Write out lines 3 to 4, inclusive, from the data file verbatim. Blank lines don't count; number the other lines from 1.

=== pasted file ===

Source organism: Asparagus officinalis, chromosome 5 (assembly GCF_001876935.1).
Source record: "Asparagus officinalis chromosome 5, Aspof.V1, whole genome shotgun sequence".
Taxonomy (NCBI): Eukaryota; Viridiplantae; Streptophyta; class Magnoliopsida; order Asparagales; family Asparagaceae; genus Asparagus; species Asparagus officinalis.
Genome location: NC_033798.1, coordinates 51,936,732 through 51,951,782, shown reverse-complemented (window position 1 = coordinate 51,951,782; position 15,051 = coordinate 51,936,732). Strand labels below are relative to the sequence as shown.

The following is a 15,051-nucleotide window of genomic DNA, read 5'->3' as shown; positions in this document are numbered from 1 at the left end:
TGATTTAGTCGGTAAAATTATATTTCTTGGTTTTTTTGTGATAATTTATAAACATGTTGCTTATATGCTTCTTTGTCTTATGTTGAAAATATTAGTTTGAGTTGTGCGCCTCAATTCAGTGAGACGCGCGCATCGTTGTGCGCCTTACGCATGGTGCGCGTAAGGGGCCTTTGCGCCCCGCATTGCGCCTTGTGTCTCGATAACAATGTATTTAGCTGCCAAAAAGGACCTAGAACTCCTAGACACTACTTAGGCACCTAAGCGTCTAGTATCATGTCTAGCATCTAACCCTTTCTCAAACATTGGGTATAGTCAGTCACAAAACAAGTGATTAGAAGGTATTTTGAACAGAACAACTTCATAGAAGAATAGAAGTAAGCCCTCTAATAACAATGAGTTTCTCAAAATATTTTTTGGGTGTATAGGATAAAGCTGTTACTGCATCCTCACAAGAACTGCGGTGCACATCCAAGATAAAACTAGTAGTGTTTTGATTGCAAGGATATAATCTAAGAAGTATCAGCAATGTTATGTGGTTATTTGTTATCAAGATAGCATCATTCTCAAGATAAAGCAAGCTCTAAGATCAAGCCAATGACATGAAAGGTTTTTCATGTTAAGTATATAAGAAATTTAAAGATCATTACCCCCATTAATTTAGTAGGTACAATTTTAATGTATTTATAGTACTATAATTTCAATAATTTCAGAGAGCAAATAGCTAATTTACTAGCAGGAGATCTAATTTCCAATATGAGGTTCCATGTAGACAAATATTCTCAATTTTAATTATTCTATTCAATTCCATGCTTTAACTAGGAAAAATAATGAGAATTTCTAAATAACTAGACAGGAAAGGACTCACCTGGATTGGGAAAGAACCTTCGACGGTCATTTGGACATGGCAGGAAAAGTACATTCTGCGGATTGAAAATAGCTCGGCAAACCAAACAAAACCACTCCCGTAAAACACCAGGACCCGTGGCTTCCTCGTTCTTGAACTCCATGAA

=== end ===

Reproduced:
Taxonomy (NCBI): Eukaryota; Viridiplantae; Streptophyta; class Magnoliopsida; order Asparagales; family Asparagaceae; genus Asparagus; species Asparagus officinalis.
Genome location: NC_033798.1, coordinates 51,936,732 through 51,951,782, shown reverse-complemented (window position 1 = coordinate 51,951,782; position 15,051 = coordinate 51,936,732). Strand labels below are relative to the sequence as shown.